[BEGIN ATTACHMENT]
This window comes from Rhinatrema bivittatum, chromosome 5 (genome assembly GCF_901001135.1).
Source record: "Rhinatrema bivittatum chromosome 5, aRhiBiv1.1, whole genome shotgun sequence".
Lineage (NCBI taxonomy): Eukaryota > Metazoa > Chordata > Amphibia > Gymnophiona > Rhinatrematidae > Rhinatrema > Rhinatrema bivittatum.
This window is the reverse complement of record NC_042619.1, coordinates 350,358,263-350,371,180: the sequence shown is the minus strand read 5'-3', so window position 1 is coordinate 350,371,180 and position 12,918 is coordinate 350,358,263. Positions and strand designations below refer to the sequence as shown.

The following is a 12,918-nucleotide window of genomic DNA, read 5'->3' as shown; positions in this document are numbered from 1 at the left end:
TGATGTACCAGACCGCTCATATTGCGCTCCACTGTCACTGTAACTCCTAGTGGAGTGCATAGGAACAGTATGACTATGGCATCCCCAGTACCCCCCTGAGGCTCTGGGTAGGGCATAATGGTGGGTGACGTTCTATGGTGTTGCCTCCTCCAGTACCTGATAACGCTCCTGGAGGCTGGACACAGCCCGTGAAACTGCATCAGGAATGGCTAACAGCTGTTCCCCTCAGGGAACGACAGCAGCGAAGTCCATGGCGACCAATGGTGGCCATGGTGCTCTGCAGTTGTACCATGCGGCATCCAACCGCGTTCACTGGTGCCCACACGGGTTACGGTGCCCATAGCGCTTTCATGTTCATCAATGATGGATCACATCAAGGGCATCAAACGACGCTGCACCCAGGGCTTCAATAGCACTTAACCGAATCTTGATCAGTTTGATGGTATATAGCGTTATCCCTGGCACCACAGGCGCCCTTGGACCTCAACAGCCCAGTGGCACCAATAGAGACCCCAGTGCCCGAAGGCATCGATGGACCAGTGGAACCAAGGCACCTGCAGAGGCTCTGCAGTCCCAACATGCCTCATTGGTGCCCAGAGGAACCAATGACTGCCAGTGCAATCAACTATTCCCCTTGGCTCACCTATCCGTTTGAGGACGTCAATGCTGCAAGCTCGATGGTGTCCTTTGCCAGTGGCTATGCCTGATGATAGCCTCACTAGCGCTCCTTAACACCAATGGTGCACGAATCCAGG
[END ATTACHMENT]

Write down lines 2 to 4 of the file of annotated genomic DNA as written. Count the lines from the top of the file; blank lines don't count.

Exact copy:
Source record: "Rhinatrema bivittatum chromosome 5, aRhiBiv1.1, whole genome shotgun sequence".
Lineage (NCBI taxonomy): Eukaryota > Metazoa > Chordata > Amphibia > Gymnophiona > Rhinatrematidae > Rhinatrema > Rhinatrema bivittatum.
This window is the reverse complement of record NC_042619.1, coordinates 350,358,263-350,371,180: the sequence shown is the minus strand read 5'-3', so window position 1 is coordinate 350,371,180 and position 12,918 is coordinate 350,358,263. Positions and strand designations below refer to the sequence as shown.